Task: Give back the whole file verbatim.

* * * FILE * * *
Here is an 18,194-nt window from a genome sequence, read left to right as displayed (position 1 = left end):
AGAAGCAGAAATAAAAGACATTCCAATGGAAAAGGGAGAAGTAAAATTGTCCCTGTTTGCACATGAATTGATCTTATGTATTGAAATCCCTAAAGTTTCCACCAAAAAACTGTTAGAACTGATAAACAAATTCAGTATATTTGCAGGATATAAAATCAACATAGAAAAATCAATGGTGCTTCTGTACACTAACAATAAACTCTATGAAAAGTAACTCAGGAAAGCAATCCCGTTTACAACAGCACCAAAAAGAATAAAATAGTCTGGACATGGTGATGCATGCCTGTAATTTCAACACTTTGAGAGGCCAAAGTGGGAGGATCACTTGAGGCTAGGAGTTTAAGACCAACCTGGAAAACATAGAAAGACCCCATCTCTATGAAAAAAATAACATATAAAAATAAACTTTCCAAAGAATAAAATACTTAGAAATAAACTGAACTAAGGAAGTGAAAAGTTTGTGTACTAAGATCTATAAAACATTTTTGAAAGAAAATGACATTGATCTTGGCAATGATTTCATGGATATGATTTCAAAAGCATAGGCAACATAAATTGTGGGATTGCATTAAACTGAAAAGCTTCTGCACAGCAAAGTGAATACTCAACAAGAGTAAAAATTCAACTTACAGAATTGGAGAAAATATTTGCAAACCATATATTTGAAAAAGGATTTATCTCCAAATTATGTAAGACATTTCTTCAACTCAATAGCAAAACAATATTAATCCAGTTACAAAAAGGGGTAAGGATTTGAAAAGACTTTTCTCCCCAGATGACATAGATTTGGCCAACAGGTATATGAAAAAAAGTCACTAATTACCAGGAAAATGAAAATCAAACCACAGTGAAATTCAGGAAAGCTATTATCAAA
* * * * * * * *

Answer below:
Here is an 18,194-nt window from a genome sequence, read left to right as displayed (position 1 = left end):
AGAAGCAGAAATAAAAGACATTCCAATGGAAAAGGGAGAAGTAAAATTGTCCCTGTTTGCACATGAATTGATCTTATGTATTGAAATCCCTAAAGTTTCCACCAAAAAACTGTTAGAACTGATAAACAAATTCAGTATATTTGCAGGATATAAAATCAACATAGAAAAATCAATGGTGCTTCTGTACACTAACAATAAACTCTATGAAAAGTAACTCAGGAAAGCAATCCCGTTTACAACAGCACCAAAAAGAATAAAATAGTCTGGACATGGTGATGCATGCCTGTAATTTCAACACTTTGAGAGGCCAAAGTGGGAGGATCACTTGAGGCTAGGAGTTTAAGACCAACCTGGAAAACATAGAAAGACCCCATCTCTATGAAAAAAATAACATATAAAAATAAACTTTCCAAAGAATAAAATACTTAGAAATAAACTGAACTAAGGAAGTGAAAAGTTTGTGTACTAAGATCTATAAAACATTTTTGAAAGAAAATGACATTGATCTTGGCAATGATTTCATGGATATGATTTCAAAAGCATAGGCAACATAAATTGTGGGATTGCATTAAACTGAAAAGCTTCTGCACAGCAAAGTGAATACTCAACAAGAGTAAAAATTCAACTTACAGAATTGGAGAAAATATTTGCAAACCATATATTTGAAAAAGGATTTATCTCCAAATTATGTAAGACATTTCTTCAACTCAATAGCAAAACAATATTAATCCAGTTACAAAAAGGGGTAAGGATTTGAAAAGACTTTTCTCCCCAGATGACATAGATTTGGCCAACAGGTATATGAAAAAAAGTCACTAATTACCAGGAAAATGAAAATCAAACCACAGTGAAATTCAGGAAAGCTATTATCAAA